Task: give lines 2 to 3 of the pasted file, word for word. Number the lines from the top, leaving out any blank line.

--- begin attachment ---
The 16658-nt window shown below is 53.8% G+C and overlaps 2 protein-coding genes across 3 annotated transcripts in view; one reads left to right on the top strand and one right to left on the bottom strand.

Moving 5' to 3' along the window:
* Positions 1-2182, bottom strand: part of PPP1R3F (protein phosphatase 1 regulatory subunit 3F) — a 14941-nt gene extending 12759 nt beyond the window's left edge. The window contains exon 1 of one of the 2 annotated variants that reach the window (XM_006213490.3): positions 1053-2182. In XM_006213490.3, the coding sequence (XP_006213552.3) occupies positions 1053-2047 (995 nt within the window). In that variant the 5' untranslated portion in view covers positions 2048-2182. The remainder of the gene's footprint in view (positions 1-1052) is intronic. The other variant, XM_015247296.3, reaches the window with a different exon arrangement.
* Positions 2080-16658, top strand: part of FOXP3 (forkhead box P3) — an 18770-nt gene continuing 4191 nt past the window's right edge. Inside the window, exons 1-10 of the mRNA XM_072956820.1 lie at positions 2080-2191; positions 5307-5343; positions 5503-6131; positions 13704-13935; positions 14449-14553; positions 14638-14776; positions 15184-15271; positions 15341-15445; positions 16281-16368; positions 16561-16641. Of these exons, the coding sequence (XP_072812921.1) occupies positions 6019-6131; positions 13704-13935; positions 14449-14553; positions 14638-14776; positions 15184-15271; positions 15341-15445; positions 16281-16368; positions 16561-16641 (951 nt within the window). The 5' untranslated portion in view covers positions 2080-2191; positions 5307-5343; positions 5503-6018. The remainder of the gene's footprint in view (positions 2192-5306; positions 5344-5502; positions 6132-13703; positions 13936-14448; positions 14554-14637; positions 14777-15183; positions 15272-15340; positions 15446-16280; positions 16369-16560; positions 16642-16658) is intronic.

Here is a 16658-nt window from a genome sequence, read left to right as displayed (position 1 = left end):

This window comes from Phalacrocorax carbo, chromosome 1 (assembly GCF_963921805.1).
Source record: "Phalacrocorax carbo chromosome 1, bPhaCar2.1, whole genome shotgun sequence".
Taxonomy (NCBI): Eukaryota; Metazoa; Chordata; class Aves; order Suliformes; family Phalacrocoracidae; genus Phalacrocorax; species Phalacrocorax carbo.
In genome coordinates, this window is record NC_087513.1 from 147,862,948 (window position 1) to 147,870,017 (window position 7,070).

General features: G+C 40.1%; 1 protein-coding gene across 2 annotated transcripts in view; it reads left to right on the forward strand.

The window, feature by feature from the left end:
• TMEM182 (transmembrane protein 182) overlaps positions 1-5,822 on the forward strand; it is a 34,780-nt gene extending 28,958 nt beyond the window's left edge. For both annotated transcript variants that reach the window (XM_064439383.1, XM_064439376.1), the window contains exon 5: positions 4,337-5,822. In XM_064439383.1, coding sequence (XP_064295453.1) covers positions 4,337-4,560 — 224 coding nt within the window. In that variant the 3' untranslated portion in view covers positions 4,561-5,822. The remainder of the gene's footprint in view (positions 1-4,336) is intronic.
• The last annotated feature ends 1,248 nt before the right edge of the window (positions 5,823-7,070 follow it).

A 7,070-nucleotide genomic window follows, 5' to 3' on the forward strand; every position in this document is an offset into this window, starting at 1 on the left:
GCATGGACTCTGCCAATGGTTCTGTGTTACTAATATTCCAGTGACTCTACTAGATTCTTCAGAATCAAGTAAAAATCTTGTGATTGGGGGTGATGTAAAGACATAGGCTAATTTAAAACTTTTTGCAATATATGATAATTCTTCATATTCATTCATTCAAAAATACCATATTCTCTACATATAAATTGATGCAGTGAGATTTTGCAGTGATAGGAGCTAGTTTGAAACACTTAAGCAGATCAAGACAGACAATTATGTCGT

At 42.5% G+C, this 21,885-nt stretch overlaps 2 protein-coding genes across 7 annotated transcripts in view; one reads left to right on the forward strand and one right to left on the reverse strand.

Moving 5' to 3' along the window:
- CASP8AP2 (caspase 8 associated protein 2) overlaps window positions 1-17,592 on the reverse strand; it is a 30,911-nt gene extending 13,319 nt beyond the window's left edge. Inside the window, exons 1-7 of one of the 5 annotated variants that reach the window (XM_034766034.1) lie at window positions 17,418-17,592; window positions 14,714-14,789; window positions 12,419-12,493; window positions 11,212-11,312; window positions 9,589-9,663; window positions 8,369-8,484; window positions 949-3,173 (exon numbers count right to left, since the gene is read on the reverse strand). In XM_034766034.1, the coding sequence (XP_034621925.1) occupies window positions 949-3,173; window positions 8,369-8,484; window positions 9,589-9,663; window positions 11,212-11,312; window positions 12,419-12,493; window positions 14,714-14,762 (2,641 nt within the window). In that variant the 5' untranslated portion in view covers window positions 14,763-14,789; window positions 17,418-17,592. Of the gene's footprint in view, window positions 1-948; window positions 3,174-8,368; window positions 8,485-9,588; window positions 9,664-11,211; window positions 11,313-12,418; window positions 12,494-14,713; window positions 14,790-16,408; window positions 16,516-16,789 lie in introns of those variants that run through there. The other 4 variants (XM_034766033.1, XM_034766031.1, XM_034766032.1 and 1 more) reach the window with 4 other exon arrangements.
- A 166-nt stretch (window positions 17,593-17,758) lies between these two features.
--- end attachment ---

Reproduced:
Moving 5' to 3' along the window:
* Positions 1-2182, bottom strand: part of PPP1R3F (protein phosphatase 1 regulatory subunit 3F) — a 14941-nt gene extending 12759 nt beyond the window's left edge. The window contains exon 1 of one of the 2 annotated variants that reach the window (XM_006213490.3): positions 1053-2182. In XM_006213490.3, the coding sequence (XP_006213552.3) occupies positions 1053-2047 (995 nt within the window). In that variant the 5' untranslated portion in view covers positions 2048-2182. The remainder of the gene's footprint in view (positions 1-1052) is intronic. The other variant, XM_015247296.3, reaches the window with a different exon arrangement.